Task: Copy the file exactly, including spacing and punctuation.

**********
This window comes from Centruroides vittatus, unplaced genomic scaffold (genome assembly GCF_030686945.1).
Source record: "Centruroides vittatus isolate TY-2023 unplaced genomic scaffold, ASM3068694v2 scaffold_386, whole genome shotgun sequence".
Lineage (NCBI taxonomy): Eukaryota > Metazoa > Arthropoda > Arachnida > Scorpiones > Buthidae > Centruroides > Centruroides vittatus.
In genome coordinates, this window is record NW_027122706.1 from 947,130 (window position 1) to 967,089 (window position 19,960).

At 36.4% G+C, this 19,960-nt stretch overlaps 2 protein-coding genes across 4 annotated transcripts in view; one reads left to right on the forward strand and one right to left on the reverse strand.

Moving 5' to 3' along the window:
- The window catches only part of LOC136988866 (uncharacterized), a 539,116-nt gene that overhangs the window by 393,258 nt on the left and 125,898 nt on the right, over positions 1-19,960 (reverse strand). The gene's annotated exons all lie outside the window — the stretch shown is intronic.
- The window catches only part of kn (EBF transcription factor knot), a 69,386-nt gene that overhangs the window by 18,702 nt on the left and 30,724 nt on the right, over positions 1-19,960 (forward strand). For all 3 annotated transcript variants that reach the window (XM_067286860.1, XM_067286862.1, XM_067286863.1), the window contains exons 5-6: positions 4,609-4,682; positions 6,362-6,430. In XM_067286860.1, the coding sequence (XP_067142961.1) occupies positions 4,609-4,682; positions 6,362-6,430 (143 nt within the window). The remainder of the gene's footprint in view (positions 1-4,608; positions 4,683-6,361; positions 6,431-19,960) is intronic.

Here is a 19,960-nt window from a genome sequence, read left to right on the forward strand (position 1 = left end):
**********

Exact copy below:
This window comes from Centruroides vittatus, unplaced genomic scaffold (genome assembly GCF_030686945.1).
Source record: "Centruroides vittatus isolate TY-2023 unplaced genomic scaffold, ASM3068694v2 scaffold_386, whole genome shotgun sequence".
Lineage (NCBI taxonomy): Eukaryota > Metazoa > Arthropoda > Arachnida > Scorpiones > Buthidae > Centruroides > Centruroides vittatus.
In genome coordinates, this window is record NW_027122706.1 from 947,130 (window position 1) to 967,089 (window position 19,960).

At 36.4% G+C, this 19,960-nt stretch overlaps 2 protein-coding genes across 4 annotated transcripts in view; one reads left to right on the forward strand and one right to left on the reverse strand.

Moving 5' to 3' along the window:
- The window catches only part of LOC136988866 (uncharacterized), a 539,116-nt gene that overhangs the window by 393,258 nt on the left and 125,898 nt on the right, over positions 1-19,960 (reverse strand). The gene's annotated exons all lie outside the window — the stretch shown is intronic.
- The window catches only part of kn (EBF transcription factor knot), a 69,386-nt gene that overhangs the window by 18,702 nt on the left and 30,724 nt on the right, over positions 1-19,960 (forward strand). For all 3 annotated transcript variants that reach the window (XM_067286860.1, XM_067286862.1, XM_067286863.1), the window contains exons 5-6: positions 4,609-4,682; positions 6,362-6,430. In XM_067286860.1, the coding sequence (XP_067142961.1) occupies positions 4,609-4,682; positions 6,362-6,430 (143 nt within the window). The remainder of the gene's footprint in view (positions 1-4,608; positions 4,683-6,361; positions 6,431-19,960) is intronic.

Here is a 19,960-nt window from a genome sequence, read left to right on the forward strand (position 1 = left end):